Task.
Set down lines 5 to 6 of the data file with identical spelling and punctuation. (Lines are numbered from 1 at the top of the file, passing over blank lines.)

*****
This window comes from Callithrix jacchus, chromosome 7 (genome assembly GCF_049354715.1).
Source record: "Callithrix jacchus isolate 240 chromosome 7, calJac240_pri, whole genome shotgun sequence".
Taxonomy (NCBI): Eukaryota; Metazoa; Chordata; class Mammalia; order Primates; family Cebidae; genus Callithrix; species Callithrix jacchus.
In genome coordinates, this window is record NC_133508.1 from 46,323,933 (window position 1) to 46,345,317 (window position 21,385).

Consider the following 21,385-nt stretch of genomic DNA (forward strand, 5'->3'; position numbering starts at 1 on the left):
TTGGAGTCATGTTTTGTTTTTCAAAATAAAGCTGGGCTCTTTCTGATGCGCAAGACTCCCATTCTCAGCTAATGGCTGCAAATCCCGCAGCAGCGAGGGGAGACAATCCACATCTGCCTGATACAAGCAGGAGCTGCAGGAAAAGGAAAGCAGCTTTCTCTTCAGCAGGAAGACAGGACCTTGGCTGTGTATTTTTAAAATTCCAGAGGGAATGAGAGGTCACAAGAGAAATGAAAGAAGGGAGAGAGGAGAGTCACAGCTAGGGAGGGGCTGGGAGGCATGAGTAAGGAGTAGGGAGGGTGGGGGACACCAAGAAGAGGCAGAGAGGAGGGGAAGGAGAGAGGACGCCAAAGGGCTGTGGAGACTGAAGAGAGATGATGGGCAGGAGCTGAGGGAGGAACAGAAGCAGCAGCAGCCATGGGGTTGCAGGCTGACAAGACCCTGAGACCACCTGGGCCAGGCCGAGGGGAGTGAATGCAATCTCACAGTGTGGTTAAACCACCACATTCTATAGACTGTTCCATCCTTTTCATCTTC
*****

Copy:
Consider the following 21,385-nt stretch of genomic DNA (forward strand, 5'->3'; position numbering starts at 1 on the left):
TTGGAGTCATGTTTTGTTTTTCAAAATAAAGCTGGGCTCTTTCTGATGCGCAAGACTCCCATTCTCAGCTAATGGCTGCAAATCCCGCAGCAGCGAGGGGAGACAATCCACATCTGCCTGATACAAGCAGGAGCTGCAGGAAAAGGAAAGCAGCTTTCTCTTCAGCAGGAAGACAGGACCTTGGCTGTGTATTTTTAAAATTCCAGAGGGAATGAGAGGTCACAAGAGAAATGAAAGAAGGGAGAGAGGAGAGTCACAGCTAGGGAGGGGCTGGGAGGCATGAGTAAGGAGTAGGGAGGGTGGGGGACACCAAGAAGAGGCAGAGAGGAGGGGAAGGAGAGAGGACGCCAAAGGGCTGTGGAGACTGAAGAGAGATGATGGGCAGGAGCTGAGGGAGGAACAGAAGCAGCAGCAGCCATGGGGTTGCAGGCTGACAAGACCCTGAGACCACCTGGGCCAGGCCGAGGGGAGTGAATGCAATCTCACAGTGTGGTTAAACCACCACATTCTATAGACTGTTCCATCCTTTTCATCTTC